Netflix's Poisoned Details Grocery Store Items With The Most Recalls

As many of us are well aware, certain foods are more likely to be recalled than others. Particularly when it comes to recalls due to bacterial contamination — such as E. coli or salmonella exposure — foods like leafy greens, peanut products, chicken, and eggs are by far more common than, say, crackers or juice.

Grocery store chicken contamination shouldn't come as too great a surprise, considering how often we're warned against eating raw poultry, but Netflix's new documentary, "Poisoned," highlights the hidden dangers of peanut butter and leafy greens.

Unfortunately, as the documentary paints all too clearly, bacterial contamination is not a problem only for raw and undercooked meat. Meat is at least cooked before consumption, killing the bacteria, but peanut butter and leafy greens are often consumed as is, meaning any bacteria present during production or harvest will still be there when you take a bite. But how do these bacterial outbreaks happen in the first place?

Peanut butter distributors turned a blind eye on salmonella

In perhaps the biggest scandal in peanut butter history, the Peanut Corporation of America shipped out salmonella-contaminated peanut butter in 2009 and 2010. More than 22,000 people were estimated to have been affected, with nine dying from food poisoning.

As noted in Netflix's "Poisoned," investigators eventually discovered that employees had told higher-ups about salmonella-positive tests, only to be told to falsify reports and ship the peanut butter out regardless. Ultimately, several PCA officials were sentenced to prison time for their role in the outbreak.

As for the peanut butter being contaminated by salmonella, investigators found the PCA manufacturing plants in disrepair, with a leaky roof and infestations of mice and insects. Talk about some gross ingredients in your peanut butter. Though no one can say for sure what exactly invited salmonella to the chat, we can probably all agree that these conditions are unsafe and unsanitary for food production.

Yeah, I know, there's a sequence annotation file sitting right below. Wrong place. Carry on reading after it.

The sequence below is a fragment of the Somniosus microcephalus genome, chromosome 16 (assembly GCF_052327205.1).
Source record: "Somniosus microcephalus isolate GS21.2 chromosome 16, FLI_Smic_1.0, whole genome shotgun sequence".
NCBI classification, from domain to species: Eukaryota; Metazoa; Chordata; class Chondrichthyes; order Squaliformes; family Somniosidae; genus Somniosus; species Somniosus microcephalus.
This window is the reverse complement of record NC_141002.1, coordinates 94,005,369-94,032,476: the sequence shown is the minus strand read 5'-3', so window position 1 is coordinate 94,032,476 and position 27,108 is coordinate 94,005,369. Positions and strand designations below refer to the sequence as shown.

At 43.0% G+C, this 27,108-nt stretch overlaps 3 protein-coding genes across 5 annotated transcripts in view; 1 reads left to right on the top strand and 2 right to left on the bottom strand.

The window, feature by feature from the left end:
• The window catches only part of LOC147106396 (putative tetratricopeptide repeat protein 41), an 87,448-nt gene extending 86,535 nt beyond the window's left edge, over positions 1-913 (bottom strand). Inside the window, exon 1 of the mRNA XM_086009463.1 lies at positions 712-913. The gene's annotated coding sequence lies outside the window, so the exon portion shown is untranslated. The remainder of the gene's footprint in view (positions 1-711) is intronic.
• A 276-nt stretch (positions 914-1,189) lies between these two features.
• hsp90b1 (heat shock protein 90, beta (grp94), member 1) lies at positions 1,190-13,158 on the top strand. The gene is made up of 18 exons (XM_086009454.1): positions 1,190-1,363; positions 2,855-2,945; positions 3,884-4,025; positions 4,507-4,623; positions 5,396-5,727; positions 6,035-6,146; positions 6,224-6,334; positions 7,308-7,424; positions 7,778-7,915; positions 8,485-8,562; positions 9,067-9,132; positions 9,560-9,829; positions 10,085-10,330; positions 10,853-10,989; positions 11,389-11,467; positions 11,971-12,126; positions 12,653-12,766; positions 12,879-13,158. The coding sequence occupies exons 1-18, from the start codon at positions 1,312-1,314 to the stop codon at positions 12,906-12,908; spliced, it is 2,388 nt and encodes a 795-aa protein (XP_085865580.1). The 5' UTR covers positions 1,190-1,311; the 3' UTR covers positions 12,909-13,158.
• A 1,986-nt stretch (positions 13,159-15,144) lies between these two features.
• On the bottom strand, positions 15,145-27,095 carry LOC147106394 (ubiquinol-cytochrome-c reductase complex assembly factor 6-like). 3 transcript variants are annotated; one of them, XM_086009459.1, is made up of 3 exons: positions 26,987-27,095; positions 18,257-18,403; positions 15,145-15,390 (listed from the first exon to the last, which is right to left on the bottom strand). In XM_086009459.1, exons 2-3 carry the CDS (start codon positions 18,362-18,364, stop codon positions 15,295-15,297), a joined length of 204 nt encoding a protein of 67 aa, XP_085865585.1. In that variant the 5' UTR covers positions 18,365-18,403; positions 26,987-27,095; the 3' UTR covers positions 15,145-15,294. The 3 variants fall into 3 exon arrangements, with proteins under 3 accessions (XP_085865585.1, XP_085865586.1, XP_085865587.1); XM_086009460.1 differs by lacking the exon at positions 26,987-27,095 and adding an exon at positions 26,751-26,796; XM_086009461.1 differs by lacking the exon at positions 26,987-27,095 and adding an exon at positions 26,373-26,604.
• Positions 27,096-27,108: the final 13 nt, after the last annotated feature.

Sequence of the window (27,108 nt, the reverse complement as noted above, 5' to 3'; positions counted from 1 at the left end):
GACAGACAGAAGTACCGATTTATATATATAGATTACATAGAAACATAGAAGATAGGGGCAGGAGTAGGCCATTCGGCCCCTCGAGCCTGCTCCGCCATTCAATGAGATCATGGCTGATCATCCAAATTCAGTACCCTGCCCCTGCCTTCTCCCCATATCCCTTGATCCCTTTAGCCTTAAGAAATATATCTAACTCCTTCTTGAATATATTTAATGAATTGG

Leafy greens are more dangerous than anyone could've anticipated

We've seen our fair share of romaine lettuce recalls, spinach recalls, mixed greens recalls — you name the leafy green, and it has probably been recalled due to bacterial contamination more than a few times. But how can these foods be so high-risk, when they're supposed to be good for you?

Netflix's "Poisoned" documentary explains that contaminated greens usually start with nearby livestock. For instance, if a cow down the road is infected with salmonella, its excrement will also be infected. The next time it rains, the bacteria wash away into farms' irrigation systems, where they get spread in the process of watering crops. And just like that, your favorite leafy greens become contaminated with salmonella.

Sadly, there might be no way to wash leafy greens entirely, or at least no method to wash off enough of the bacteria to keep you from getting sick. Not even triple-washed salad is completely safe. At the end of the day, the best any of us can do is keep an eye on recalls and try to be more mindful of where we source our food from.